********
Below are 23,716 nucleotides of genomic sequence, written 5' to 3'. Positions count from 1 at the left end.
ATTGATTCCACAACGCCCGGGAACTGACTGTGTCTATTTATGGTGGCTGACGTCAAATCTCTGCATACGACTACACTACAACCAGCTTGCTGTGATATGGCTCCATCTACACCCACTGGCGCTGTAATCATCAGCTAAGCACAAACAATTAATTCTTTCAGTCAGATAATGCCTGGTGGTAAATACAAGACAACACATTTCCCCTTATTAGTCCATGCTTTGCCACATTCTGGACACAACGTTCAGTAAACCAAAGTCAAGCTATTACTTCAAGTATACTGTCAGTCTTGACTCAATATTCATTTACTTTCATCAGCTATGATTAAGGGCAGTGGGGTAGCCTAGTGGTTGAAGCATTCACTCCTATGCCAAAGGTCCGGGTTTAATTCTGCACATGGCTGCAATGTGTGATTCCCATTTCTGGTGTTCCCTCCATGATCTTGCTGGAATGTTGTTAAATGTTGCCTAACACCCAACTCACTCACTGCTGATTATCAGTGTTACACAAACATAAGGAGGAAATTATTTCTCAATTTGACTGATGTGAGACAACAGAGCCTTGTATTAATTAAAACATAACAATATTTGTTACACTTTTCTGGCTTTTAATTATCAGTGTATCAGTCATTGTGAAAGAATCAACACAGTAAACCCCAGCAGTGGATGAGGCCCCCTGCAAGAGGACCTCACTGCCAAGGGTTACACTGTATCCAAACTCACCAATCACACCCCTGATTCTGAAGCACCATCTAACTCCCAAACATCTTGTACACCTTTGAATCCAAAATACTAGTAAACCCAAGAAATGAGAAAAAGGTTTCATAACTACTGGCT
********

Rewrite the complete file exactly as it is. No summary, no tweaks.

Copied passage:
Below are 23,716 nucleotides of genomic sequence, written 5' to 3'. Positions count from 1 at the left end.
ATTGATTCCACAACGCCCGGGAACTGACTGTGTCTATTTATGGTGGCTGACGTCAAATCTCTGCATACGACTACACTACAACCAGCTTGCTGTGATATGGCTCCATCTACACCCACTGGCGCTGTAATCATCAGCTAAGCACAAACAATTAATTCTTTCAGTCAGATAATGCCTGGTGGTAAATACAAGACAACACATTTCCCCTTATTAGTCCATGCTTTGCCACATTCTGGACACAACGTTCAGTAAACCAAAGTCAAGCTATTACTTCAAGTATACTGTCAGTCTTGACTCAATATTCATTTACTTTCATCAGCTATGATTAAGGGCAGTGGGGTAGCCTAGTGGTTGAAGCATTCACTCCTATGCCAAAGGTCCGGGTTTAATTCTGCACATGGCTGCAATGTGTGATTCCCATTTCTGGTGTTCCCTCCATGATCTTGCTGGAATGTTGTTAAATGTTGCCTAACACCCAACTCACTCACTGCTGATTATCAGTGTTACACAAACATAAGGAGGAAATTATTTCTCAATTTGACTGATGTGAGACAACAGAGCCTTGTATTAATTAAAACATAACAATATTTGTTACACTTTTCTGGCTTTTAATTATCAGTGTATCAGTCATTGTGAAAGAATCAACACAGTAAACCCCAGCAGTGGATGAGGCCCCCTGCAAGAGGACCTCACTGCCAAGGGTTACACTGTATCCAAACTCACCAATCACACCCCTGATTCTGAAGCACCATCTAACTCCCAAACATCTTGTACACCTTTGAATCCAAAATACTAGTAAACCCAAGAAATGAGAAAAAGGTTTCATAACTACTGGCT